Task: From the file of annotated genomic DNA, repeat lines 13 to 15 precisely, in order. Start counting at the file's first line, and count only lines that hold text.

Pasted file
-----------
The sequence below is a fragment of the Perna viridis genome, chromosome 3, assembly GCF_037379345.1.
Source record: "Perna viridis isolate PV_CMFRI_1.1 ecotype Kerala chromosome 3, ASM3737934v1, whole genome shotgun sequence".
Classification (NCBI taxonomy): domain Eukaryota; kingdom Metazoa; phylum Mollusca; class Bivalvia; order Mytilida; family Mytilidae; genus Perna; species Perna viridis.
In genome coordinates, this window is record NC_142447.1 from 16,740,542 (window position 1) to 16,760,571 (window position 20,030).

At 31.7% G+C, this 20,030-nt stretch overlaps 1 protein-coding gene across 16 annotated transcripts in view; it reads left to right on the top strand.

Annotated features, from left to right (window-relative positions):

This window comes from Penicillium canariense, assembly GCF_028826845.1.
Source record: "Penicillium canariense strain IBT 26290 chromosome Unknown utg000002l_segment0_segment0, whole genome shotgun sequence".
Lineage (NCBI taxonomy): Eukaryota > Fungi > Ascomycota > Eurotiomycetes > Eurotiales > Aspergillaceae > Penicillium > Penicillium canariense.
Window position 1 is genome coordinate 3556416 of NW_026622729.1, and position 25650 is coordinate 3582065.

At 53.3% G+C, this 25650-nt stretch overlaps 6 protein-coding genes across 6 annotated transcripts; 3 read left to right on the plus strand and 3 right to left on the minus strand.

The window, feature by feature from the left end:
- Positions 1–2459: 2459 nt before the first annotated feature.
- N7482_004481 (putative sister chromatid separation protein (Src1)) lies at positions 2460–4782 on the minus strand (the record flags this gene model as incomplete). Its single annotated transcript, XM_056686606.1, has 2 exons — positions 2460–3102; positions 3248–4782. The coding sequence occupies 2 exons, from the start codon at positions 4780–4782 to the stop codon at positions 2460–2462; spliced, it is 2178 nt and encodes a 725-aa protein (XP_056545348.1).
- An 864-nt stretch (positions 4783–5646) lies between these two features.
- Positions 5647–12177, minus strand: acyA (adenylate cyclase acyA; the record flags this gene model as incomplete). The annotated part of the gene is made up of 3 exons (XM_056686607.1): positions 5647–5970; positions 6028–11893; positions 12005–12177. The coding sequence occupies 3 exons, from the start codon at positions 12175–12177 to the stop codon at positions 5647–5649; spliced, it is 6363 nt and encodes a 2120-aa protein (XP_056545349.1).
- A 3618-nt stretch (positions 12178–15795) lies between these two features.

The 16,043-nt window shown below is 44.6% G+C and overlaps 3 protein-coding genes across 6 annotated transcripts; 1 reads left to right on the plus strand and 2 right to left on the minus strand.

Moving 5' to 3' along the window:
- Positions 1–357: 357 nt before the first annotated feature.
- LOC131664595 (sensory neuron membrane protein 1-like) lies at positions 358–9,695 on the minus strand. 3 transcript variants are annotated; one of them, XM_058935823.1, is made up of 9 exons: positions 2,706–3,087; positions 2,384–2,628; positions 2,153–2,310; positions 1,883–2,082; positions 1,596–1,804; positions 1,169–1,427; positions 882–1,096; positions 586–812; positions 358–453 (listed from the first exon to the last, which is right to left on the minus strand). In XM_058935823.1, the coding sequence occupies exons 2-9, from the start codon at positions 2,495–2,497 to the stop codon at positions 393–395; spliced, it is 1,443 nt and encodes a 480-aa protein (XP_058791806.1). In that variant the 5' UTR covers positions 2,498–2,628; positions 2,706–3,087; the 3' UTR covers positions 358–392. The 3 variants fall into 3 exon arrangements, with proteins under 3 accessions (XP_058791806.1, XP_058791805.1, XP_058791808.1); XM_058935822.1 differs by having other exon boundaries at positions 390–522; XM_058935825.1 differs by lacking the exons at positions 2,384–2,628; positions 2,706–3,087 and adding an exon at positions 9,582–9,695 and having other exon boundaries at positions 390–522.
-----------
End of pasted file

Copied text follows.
- Positions 1–2459: 2459 nt before the first annotated feature.
- N7482_004481 (putative sister chromatid separation protein (Src1)) lies at positions 2460–4782 on the minus strand (the record flags this gene model as incomplete). Its single annotated transcript, XM_056686606.1, has 2 exons — positions 2460–3102; positions 3248–4782. The coding sequence occupies 2 exons, from the start codon at positions 4780–4782 to the stop codon at positions 2460–2462; spliced, it is 2178 nt and encodes a 725-aa protein (XP_056545348.1).
- An 864-nt stretch (positions 4783–5646) lies between these two features.